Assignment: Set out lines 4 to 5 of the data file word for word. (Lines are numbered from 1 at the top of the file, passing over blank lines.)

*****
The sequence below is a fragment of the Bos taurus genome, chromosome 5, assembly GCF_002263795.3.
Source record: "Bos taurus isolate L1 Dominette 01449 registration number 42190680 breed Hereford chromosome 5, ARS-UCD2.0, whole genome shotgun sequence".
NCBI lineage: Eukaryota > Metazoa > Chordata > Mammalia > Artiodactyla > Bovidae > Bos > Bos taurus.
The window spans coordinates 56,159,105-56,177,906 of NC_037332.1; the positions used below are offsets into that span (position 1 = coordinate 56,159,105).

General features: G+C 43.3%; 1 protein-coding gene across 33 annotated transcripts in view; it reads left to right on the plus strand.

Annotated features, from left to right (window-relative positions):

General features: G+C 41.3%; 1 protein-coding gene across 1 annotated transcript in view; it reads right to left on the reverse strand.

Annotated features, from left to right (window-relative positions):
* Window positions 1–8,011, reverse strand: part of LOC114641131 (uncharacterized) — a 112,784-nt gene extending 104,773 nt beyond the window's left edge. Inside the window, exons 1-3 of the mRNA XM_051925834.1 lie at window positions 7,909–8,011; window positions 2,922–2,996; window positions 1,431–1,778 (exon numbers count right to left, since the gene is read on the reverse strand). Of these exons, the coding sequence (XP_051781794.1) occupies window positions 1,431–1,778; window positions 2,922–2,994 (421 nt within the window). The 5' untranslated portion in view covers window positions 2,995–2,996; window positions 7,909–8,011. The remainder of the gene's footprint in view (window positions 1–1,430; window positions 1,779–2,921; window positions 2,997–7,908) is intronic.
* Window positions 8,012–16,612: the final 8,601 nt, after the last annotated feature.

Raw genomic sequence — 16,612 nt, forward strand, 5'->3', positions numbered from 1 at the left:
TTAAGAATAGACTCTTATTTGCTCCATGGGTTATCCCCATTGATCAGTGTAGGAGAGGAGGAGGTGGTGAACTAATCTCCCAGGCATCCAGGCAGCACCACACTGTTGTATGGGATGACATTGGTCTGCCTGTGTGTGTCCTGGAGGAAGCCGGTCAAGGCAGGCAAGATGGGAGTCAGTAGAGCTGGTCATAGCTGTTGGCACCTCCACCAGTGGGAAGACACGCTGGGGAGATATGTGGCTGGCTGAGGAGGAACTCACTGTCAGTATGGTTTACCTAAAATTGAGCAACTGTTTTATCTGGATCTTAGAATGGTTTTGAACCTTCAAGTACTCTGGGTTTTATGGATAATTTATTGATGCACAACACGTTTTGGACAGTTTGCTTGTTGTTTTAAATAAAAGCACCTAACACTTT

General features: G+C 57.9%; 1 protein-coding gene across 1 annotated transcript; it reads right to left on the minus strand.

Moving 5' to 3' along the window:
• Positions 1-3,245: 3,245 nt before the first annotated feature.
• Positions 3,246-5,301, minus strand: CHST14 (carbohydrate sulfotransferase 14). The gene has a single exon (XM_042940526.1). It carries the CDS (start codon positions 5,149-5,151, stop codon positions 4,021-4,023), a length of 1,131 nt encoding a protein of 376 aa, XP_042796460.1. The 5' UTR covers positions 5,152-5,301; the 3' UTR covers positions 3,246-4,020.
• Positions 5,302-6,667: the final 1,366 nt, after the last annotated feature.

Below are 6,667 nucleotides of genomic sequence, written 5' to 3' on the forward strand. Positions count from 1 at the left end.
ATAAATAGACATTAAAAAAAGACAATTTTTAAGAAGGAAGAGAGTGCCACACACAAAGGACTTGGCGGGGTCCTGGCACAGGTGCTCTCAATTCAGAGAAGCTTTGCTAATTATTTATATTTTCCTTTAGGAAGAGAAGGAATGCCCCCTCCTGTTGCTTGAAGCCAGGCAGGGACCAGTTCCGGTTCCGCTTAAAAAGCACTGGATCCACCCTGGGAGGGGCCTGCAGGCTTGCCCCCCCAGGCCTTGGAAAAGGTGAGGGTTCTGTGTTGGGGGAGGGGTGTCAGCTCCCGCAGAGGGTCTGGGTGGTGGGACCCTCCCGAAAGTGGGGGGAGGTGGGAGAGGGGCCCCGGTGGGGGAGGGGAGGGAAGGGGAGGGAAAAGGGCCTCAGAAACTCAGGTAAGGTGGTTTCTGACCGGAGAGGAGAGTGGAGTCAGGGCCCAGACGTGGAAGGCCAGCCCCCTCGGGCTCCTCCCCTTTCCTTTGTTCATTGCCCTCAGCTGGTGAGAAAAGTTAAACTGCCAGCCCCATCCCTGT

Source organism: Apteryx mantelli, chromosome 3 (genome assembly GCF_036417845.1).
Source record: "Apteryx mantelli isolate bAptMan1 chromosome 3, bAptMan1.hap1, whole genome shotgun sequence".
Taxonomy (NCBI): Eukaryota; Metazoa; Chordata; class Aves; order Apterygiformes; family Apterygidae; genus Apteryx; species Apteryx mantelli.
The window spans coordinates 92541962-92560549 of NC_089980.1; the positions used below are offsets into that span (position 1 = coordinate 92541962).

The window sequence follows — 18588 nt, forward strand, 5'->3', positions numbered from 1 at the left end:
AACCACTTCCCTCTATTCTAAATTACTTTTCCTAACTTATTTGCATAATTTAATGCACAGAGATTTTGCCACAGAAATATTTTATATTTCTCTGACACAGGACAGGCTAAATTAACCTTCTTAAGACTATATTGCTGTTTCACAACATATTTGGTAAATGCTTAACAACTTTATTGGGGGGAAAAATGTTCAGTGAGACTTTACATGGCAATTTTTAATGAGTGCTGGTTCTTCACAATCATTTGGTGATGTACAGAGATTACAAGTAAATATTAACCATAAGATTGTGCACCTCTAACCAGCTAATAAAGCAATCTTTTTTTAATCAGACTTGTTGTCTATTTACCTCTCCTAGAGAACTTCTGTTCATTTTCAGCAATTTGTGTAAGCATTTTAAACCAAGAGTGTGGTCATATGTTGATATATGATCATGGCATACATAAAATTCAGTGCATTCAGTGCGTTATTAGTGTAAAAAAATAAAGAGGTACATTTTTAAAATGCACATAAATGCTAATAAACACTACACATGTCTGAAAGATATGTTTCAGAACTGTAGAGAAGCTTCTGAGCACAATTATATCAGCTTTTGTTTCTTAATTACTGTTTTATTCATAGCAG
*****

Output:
The window spans coordinates 56,159,105-56,177,906 of NC_037332.1; the positions used below are offsets into that span (position 1 = coordinate 56,159,105).

General features: G+C 43.3%; 1 protein-coding gene across 33 annotated transcripts in view; it reads left to right on the plus strand.